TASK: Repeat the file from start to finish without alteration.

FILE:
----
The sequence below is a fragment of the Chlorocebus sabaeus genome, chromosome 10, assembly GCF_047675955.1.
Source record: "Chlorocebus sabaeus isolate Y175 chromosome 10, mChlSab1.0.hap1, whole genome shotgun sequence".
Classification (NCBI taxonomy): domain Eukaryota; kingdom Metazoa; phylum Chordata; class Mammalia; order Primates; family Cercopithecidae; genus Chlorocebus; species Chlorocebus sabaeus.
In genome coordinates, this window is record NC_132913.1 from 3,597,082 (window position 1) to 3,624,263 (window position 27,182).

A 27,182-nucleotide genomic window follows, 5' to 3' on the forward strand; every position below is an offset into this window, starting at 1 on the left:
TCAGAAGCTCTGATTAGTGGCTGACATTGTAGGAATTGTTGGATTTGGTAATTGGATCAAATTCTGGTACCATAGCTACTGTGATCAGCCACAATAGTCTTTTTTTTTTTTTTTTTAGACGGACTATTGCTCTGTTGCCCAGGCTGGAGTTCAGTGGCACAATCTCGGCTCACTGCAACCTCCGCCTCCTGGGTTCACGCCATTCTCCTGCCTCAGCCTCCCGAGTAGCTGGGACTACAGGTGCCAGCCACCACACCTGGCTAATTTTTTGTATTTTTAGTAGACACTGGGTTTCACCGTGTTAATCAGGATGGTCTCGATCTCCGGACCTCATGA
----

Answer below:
The sequence below is a fragment of the Chlorocebus sabaeus genome, chromosome 10, assembly GCF_047675955.1.
Source record: "Chlorocebus sabaeus isolate Y175 chromosome 10, mChlSab1.0.hap1, whole genome shotgun sequence".
Classification (NCBI taxonomy): domain Eukaryota; kingdom Metazoa; phylum Chordata; class Mammalia; order Primates; family Cercopithecidae; genus Chlorocebus; species Chlorocebus sabaeus.
In genome coordinates, this window is record NC_132913.1 from 3,597,082 (window position 1) to 3,624,263 (window position 27,182).

A 27,182-nucleotide genomic window follows, 5' to 3' on the forward strand; every position below is an offset into this window, starting at 1 on the left:
TCAGAAGCTCTGATTAGTGGCTGACATTGTAGGAATTGTTGGATTTGGTAATTGGATCAAATTCTGGTACCATAGCTACTGTGATCAGCCACAATAGTCTTTTTTTTTTTTTTTTTAGACGGACTATTGCTCTGTTGCCCAGGCTGGAGTTCAGTGGCACAATCTCGGCTCACTGCAACCTCCGCCTCCTGGGTTCACGCCATTCTCCTGCCTCAGCCTCCCGAGTAGCTGGGACTACAGGTGCCAGCCACCACACCTGGCTAATTTTTTGTATTTTTAGTAGACACTGGGTTTCACCGTGTTAATCAGGATGGTCTCGATCTCCGGACCTCATGA